Results 51 to 75 of 349

  1. Post
    #51
    A friend bought me one of these and I've been going bananas on the zucchinis and carrots lately. I'm surprised how well it actually works, I had scoffed at her until I started using it.

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  2. Post
    #52
    I want one of those pans, except with a metal handle so you can put it in the oven. Saves on doing extra dishes. I cook from scratch almost every day and I make such a mess :/

  3. Post
    #53
    TECHNOVIKING wrote:
    Turned this from the garden

    [snip]
    That rhubarb was picked a tad early, red is ripe, still has a lot of green. Supermarkets do it all the time so maybe people think it's meant to look like that. Still delicious, I spose.

    TECHNOVIKING wrote:
    I want one of those pans, except with a metal handle so you can put it in the oven. Saves on doing extra dishes. I cook from scratch almost every day and I make such a mess :/
    A cast iron skillet? Or is it a particular brand you're looking at? Got one with a metal handle myself, is pretty amazing.

    massive wrote:
    A friend bought me one of these and I've been going bananas on the zucchinis and carrots lately. I'm surprised how well it actually works, I had scoffed at her until I started using it.

    [snip]
    I've got a lot of cookware that just lies around, those look handy but eventually it would become one of those things.

  4. Post
    #54
    I chopped the green off. It was still a bit tart but good to eat.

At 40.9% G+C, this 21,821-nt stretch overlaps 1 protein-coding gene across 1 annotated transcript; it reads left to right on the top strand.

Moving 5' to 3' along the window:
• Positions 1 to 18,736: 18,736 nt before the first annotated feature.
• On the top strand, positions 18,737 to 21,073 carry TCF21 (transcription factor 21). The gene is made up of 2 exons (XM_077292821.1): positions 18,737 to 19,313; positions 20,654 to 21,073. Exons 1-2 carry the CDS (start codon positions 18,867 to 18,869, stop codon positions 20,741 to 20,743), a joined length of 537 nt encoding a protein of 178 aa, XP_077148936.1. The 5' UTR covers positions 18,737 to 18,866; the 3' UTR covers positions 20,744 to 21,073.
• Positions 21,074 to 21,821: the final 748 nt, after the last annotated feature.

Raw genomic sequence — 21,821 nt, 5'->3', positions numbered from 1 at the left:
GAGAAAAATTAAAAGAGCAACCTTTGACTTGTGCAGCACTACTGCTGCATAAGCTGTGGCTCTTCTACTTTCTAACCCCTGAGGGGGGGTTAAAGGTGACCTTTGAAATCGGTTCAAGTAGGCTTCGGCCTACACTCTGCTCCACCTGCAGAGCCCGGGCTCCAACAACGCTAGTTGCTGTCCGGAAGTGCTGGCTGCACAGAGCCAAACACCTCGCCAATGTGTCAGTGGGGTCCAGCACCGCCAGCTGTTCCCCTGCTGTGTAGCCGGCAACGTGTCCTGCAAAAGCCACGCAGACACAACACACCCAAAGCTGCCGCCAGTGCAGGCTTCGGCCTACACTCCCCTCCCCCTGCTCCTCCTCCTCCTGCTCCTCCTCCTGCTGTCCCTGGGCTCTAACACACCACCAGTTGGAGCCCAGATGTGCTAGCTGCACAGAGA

No particular brand of pans, just miss using iron pans at work I guess.

    Vege noodles does seem like a good idea but I think I would get sick of it too eventually. But it's still good for making julienne veg for salad if you just chop them shorter.

  5. Post
    #55
    TECHNOVIKING wrote:
    I chopped the green off. It was still a bit tart but good to eat.

    No particular brand of pans, just miss using iron pans at work I guess.

    Vege noodles does seem like a good idea but I think I would get sick of it too eventually. But it's still good for making julienne veg for salad if you just chop them shorter.
    I leave some of the green in, I find the bitterness can complement it in moderation, however thats highly preferential. Nothing beats properly ripened rhubarb though, unfortunately the only times I've seen that is when my Granddad was growing it.

    Cast iron pans really are great, and you can get adequate ones on the cheap with a bit of research, don't know about Sweden although I'd imagine they'll have more options than we do.

  6. Post
    #56
    I'm living in this small town that doesn't have a lot and if I do find something it's usually not very cheap.

  7. Post
    #57
    TECHNOVIKING wrote:
    I'm living in this small town that doesn't have a lot and if I do find something it's usually not very cheap.
    I'm heading out to some second shops on the weekend to try and find soda syphon. I'll see if I notice any pans.

    I picked that one up for 10kr (holy shit the same pan is 80 on amazon).

    That wood is alright in the oven at low to medium temps by the way. Not sure it would like 300 though!

    I've got a lot of cookware that just lies around, those look handy but eventually it would become one of those things.
    Yea probably, but it seems like a good alternative to spaghetti during the winter when it's really easy to eat lots of creamy and cheesy pasta dishes.

  8. Post
    #58
    @TECHNOVIKING those cookies/icing are rad, nice one. Is that pan different from cast iron, and if so how?

  9. Post
    #59
    clip wrote:
    Is that pan different from cast iron, and if so how?
    If it has a wooden handle you can't put it in the oven.

  10. Post
    #60
    TECHNOVIKING wrote:
    INo particular brand of pans, just miss using iron pans at work I guess.
    I've got a range of them, the best being a Lodge, it's a good step up from cheap-mid range ones which are kind of flakey now after a few years, and the Lodge handles are real short so even a bigger one fits in the oven easily.